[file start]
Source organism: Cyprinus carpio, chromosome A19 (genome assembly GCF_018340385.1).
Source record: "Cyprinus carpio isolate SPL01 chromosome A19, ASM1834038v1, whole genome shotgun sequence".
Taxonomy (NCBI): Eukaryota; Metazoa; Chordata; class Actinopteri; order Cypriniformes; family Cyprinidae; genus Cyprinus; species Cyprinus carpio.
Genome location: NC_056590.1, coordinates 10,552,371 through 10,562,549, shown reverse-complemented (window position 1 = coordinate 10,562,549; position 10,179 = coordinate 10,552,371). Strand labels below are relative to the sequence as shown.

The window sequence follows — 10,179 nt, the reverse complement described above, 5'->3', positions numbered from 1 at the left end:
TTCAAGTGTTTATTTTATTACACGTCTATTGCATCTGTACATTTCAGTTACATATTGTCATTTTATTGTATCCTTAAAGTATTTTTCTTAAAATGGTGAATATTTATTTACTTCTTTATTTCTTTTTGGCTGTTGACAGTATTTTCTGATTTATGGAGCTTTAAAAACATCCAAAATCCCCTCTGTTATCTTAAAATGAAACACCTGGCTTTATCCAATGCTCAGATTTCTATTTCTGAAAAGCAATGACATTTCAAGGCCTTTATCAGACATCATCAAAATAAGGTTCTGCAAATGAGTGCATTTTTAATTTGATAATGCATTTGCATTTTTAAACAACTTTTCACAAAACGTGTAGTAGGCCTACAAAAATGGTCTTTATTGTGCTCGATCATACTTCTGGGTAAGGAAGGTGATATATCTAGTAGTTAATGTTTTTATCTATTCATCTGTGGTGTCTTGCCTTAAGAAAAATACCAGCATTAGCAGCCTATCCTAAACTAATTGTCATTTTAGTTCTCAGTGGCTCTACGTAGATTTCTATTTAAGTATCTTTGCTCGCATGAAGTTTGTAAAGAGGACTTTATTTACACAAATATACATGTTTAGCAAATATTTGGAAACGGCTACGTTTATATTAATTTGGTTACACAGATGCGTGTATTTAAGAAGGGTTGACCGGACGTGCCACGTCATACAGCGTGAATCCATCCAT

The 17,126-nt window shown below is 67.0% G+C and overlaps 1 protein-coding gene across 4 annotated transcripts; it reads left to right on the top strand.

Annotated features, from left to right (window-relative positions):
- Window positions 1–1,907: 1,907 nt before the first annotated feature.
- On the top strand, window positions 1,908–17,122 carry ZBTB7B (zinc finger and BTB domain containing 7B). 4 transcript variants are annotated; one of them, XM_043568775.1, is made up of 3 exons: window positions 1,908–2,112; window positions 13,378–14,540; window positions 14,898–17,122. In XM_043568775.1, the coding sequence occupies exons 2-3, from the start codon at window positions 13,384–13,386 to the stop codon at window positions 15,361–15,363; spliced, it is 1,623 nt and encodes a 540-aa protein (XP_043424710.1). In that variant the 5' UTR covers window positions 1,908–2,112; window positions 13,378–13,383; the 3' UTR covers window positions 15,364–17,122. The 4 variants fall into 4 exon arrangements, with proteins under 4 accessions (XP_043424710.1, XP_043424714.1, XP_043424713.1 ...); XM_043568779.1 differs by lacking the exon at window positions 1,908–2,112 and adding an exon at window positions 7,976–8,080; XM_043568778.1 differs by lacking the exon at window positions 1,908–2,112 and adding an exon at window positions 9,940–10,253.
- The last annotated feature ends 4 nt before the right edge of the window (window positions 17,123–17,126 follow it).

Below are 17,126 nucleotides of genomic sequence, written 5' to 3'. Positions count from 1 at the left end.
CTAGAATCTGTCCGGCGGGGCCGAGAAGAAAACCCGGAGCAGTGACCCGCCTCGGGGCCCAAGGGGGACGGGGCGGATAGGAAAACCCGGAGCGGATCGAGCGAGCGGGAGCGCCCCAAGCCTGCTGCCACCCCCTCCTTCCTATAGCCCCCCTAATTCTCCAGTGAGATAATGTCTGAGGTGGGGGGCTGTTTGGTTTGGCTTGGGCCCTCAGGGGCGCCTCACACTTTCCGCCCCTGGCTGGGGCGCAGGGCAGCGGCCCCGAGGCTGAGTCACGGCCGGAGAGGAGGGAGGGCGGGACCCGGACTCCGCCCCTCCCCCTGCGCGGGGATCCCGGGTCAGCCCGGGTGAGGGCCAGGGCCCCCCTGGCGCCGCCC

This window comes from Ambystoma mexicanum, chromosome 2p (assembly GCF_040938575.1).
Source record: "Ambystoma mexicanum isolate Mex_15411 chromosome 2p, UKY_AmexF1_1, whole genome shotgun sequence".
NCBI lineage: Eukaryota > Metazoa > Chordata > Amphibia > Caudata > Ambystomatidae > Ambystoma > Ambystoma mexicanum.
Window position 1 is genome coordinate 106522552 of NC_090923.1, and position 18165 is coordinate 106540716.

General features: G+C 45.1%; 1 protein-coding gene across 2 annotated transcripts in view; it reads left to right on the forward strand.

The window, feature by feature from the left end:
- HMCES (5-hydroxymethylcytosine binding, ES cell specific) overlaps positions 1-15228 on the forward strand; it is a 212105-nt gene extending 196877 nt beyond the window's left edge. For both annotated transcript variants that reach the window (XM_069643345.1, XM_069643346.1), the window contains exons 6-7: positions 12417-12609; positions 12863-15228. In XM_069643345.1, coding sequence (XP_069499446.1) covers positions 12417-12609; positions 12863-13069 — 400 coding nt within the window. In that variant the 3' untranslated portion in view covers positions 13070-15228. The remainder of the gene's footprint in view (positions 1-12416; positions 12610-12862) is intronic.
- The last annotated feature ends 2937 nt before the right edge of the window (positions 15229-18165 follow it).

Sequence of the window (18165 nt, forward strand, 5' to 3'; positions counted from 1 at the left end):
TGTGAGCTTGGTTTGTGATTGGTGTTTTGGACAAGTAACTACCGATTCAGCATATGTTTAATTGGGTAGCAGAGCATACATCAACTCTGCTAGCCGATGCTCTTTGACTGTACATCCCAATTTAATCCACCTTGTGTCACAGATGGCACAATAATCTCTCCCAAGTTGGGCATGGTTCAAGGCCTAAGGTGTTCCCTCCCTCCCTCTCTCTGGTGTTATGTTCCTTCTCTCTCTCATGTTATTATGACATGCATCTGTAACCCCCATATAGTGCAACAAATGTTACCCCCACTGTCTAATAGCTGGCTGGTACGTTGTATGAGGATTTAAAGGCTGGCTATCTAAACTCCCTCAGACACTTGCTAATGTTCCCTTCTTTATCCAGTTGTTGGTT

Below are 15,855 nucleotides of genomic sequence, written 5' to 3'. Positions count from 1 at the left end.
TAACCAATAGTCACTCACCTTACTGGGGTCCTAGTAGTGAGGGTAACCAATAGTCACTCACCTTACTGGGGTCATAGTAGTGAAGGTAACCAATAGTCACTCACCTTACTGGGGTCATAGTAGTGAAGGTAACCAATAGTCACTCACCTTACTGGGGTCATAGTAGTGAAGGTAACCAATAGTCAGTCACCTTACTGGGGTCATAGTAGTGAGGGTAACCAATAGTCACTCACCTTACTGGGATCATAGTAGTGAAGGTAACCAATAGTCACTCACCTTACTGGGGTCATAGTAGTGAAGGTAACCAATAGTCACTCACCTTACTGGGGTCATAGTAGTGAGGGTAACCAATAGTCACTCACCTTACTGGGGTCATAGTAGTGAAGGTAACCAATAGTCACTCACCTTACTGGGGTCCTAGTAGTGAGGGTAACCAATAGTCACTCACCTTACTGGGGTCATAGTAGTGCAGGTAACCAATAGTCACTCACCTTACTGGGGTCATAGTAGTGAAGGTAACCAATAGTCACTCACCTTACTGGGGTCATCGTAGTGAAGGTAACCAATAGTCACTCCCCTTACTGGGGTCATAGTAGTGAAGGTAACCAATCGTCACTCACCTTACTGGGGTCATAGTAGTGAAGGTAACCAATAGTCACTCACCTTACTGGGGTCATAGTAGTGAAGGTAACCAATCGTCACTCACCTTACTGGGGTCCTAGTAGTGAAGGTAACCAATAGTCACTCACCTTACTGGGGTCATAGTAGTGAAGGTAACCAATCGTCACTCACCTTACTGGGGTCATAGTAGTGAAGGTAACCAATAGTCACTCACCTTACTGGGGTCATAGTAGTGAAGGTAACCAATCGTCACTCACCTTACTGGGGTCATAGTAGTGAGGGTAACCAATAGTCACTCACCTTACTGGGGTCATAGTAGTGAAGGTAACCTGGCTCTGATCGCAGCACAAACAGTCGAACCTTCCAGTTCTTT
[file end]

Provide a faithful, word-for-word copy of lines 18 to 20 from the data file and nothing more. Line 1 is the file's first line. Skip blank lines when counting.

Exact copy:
General features: G+C 45.1%; 1 protein-coding gene across 2 annotated transcripts in view; it reads left to right on the forward strand.

The window, feature by feature from the left end:
- HMCES (5-hydroxymethylcytosine binding, ES cell specific) overlaps positions 1-15228 on the forward strand; it is a 212105-nt gene extending 196877 nt beyond the window's left edge. For both annotated transcript variants that reach the window (XM_069643345.1, XM_069643346.1), the window contains exons 6-7: positions 12417-12609; positions 12863-15228. In XM_069643345.1, coding sequence (XP_069499446.1) covers positions 12417-12609; positions 12863-13069 — 400 coding nt within the window. In that variant the 3' untranslated portion in view covers positions 13070-15228. The remainder of the gene's footprint in view (positions 1-12416; positions 12610-12862) is intronic.